blood cells are cells that help protect the body against diseases and fight infections. Antibodies are types
of proteins that are formed by the body to destroy foreign proteins known as antigens. When an antibody
meets an antigen, inflammation results. In Sjogren's syndrome, the immune system mistakenly continues
to attack the body. This results in continuous inflammation for as long as antibodies are produced against
the body.

It is not known why the body attacks itself in Sjogren's syndrome, but researchers believe it may be due to
a combination of factors, such as infection from a virus, hormonal factors, and genes inherited from one's
parents. Genes are tiny structures that contain coded instructions for how proteins should be constructed
and how certain bodily characteristics should develop. For example, genes control the natural color of
people's eyes and hair, and whether they will be male or female. Genes are passed on from parents to
their children.

There are several different genes that appear to be play a role in Sjogren's syndrome. On type of gene
appears to predispose white people to get the disease, whereas other genes appear to predispose black
people, Chinese people, and Japanese people. Just having one of these genes, however, is not enough
to cause one to develop the disease. It seems that there must be something in the person's environment
that acts as a trigger for the immune system to attack the body. The trigger may be a type of bacteria or

There is decreased fluid production by the lacrimal glands, salivary glands, and other glands, which
causes the abnormal dryness of the eyes, mouth, and mucous membranes. The lacrimal glands are small
organs in the eye that produce tears. The salivary glands are glands that produce saliva. In Sjogren's
syndrome, the lacrimal glands and salivary glands become inflamed, but can eventually decrease in size.
The immune system attacks the Bartholins glands in the vagina, causing it to become dry. The Bartholins
glands produce mucus (a thick, slippery fluid) that keeps the vagina moist.

The decreased size of the lacrimal glands causes less tear production. Less tear production leads to
dryness of the cornea and conjunctiva, in addition to tissue damage in the eye. The cornea is the clear
covering at the front of the eyeball. The conjunctiva is a layer that covers and protects the inside of the
eyelids and the front part of the sclera (the white part of the eyes). The decreased size of the salivary
glands causes less production of saliva. Less saliva production results in damage to the teeth, loss of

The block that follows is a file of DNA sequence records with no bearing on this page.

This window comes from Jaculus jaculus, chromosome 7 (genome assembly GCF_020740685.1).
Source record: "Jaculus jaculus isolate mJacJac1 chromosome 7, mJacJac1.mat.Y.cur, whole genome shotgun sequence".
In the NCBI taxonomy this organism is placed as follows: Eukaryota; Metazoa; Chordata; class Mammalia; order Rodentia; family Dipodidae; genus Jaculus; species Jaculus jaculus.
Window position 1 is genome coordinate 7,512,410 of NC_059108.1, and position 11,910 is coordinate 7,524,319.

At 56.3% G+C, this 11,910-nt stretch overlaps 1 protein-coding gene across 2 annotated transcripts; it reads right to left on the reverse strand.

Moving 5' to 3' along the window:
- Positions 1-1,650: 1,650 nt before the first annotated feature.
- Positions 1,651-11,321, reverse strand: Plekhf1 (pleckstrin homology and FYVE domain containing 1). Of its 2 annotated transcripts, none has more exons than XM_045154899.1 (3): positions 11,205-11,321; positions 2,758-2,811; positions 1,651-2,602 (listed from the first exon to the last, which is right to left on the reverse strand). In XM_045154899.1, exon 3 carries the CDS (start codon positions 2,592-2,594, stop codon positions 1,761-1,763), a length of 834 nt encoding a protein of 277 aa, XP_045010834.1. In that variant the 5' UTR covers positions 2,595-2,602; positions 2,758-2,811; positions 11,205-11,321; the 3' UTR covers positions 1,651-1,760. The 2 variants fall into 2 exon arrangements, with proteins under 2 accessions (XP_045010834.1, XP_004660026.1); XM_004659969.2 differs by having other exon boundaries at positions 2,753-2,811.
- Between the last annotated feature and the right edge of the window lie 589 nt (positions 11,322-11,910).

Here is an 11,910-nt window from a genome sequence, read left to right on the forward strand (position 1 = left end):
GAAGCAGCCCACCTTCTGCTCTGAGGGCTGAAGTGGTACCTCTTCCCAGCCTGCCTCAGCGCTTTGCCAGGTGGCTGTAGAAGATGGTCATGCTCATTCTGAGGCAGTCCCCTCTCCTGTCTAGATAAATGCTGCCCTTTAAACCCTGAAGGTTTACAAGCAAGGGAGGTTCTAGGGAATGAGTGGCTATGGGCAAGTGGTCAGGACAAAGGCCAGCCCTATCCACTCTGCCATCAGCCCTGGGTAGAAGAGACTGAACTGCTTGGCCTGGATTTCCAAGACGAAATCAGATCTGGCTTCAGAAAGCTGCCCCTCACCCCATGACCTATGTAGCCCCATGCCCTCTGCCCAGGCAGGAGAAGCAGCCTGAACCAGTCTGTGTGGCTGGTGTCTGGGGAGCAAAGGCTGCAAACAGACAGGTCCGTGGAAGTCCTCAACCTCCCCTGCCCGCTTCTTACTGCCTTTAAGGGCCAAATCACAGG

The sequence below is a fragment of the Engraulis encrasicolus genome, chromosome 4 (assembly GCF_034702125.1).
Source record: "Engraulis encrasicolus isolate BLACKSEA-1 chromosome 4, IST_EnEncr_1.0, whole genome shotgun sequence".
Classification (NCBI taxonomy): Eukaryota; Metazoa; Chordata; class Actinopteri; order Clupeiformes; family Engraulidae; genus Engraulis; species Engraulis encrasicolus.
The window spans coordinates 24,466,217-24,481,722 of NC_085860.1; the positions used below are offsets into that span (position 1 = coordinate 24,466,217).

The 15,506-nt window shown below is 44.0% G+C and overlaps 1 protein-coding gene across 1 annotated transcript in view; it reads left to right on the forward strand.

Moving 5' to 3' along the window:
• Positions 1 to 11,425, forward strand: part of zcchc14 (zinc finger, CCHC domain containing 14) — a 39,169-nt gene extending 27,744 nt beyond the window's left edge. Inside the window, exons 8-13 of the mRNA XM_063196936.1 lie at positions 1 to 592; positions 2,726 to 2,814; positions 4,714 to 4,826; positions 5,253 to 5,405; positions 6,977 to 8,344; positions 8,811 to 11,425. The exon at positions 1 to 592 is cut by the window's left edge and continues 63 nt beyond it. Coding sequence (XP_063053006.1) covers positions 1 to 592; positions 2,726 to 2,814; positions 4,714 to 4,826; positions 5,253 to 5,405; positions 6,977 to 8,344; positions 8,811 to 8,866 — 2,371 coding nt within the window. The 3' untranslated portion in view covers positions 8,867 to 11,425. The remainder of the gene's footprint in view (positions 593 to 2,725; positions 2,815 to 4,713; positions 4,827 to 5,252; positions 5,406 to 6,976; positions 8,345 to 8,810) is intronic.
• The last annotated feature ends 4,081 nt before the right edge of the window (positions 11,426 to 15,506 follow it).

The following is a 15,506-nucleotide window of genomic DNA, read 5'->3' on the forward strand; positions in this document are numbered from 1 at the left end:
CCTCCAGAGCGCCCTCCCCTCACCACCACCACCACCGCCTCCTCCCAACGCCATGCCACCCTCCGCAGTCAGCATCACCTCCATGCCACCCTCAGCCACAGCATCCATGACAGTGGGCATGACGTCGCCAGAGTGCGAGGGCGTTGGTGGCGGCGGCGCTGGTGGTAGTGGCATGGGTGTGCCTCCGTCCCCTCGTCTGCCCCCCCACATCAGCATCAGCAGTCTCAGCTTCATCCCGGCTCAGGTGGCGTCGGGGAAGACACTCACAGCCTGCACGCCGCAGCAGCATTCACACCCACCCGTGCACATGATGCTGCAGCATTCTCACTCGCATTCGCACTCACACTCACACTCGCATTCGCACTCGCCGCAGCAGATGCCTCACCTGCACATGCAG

taste, and loss of smell.


There are various ways that Sjogren's syndrome are classified. To begin with, because problems with the
immune system occur in Sjogren's syndrome, it is often referred to as an immunological disorder. More
specifically, Sjogren's syndrome is called an autoimmune disorder. An autoimmune disorder is one in
which a person's organs or tissues are mistakenly attacked by his/her own immune system (defense

If Sjogren's syndrome occurs in the presence of another autoimmune disorder, it is known as secondary
Sjogren's syndrome. The other autoimmune disorder typically occurs before Sjogren's syndrome does.
People with secondary Sjogren's syndrome usually have more health problems because they have two
disorders. If Sjogren's syndrome is present when no other autoimmune disorders are present, it is known
as primary Sjogren's syndrome. About 50% of the cases of Sjogren's syndrome occur alone and about
50% occur in the presence of another autoimmune disorder.

Sjogren's syndrome is also known as a rheumatic disease. A rheumatic disease is a disease that causes
inflammation in joints, skin, muscles, or other body tissues. Another way Sjogren's syndrome is classified
is to call it a connective tissue disease. Connective tissue is the connective framework of the body that
supports organs and tissues (such as skin, joints, and muscles).

If Sjogren's syndrome mostly affects the eyes and mouth, it is known as localized Sjogren's syndrome. If it
affects many different organ systems throughout the body, it is known as systemic Sjogren's syndrome.
This is because it affects different systems in the body. When Sjogren's syndrome affects other glands
besides the saliva and tear producing glands, this is known as extraglandular involvement.


Sjogren's syndrome mostly affects women over age 40. The disease usually begins in the late 40s, but
can occur at any age. However, Sjogren's syndrome rarely occurs in children or teenagers.


Yes. In fact, 90% of people with Sjogren's syndrome are women.


It is estimated that approximately one to four million Americans have Sjogren's syndrome. About 500,000
people in England are estimated to have Sjogren's syndrome.

Sjogren's syndrome can be difficult to diagnose because it shares signs and symptoms with other
conditions. In fact, the average time since the first sign or symptom occurs to the diagnosis of Sjogren's
syndrome ranges from 2 to 8 years. Also making Sjogren's syndrome difficult to diagnose is that the signs